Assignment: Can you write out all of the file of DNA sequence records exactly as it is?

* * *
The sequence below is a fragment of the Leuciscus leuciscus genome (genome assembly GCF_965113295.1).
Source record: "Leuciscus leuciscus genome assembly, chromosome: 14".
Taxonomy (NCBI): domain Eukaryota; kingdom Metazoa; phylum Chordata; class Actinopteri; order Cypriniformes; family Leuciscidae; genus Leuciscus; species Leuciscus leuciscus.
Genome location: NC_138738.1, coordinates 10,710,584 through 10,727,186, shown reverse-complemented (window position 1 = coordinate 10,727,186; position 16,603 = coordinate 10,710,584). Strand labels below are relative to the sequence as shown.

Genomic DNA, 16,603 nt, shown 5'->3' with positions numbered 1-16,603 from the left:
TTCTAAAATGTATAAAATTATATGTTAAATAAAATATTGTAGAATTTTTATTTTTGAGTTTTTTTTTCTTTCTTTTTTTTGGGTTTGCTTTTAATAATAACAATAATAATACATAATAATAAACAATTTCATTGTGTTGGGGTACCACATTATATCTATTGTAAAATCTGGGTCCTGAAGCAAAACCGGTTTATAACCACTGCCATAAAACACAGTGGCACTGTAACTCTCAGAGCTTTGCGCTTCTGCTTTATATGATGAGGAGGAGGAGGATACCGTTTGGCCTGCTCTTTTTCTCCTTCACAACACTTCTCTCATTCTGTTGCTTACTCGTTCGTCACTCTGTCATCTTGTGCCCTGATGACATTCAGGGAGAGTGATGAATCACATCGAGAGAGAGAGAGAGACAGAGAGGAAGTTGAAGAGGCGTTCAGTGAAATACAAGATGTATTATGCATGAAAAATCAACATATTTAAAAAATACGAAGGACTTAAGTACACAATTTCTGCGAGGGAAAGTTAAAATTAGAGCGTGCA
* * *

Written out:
The sequence below is a fragment of the Leuciscus leuciscus genome (genome assembly GCF_965113295.1).
Source record: "Leuciscus leuciscus genome assembly, chromosome: 14".
Taxonomy (NCBI): domain Eukaryota; kingdom Metazoa; phylum Chordata; class Actinopteri; order Cypriniformes; family Leuciscidae; genus Leuciscus; species Leuciscus leuciscus.
Genome location: NC_138738.1, coordinates 10,710,584 through 10,727,186, shown reverse-complemented (window position 1 = coordinate 10,727,186; position 16,603 = coordinate 10,710,584). Strand labels below are relative to the sequence as shown.

Genomic DNA, 16,603 nt, shown 5'->3' with positions numbered 1-16,603 from the left:
TTCTAAAATGTATAAAATTATATGTTAAATAAAATATTGTAGAATTTTTATTTTTGAGTTTTTTTTTCTTTCTTTTTTTTGGGTTTGCTTTTAATAATAACAATAATAATACATAATAATAAACAATTTCATTGTGTTGGGGTACCACATTATATCTATTGTAAAATCTGGGTCCTGAAGCAAAACCGGTTTATAACCACTGCCATAAAACACAGTGGCACTGTAACTCTCAGAGCTTTGCGCTTCTGCTTTATATGATGAGGAGGAGGAGGATACCGTTTGGCCTGCTCTTTTTCTCCTTCACAACACTTCTCTCATTCTGTTGCTTACTCGTTCGTCACTCTGTCATCTTGTGCCCTGATGACATTCAGGGAGAGTGATGAATCACATCGAGAGAGAGAGAGAGACAGAGAGGAAGTTGAAGAGGCGTTCAGTGAAATACAAGATGTATTATGCATGAAAAATCAACATATTTAAAAAATACGAAGGACTTAAGTACACAATTTCTGCGAGGGAAAGTTAAAATTAGAGCGTGCA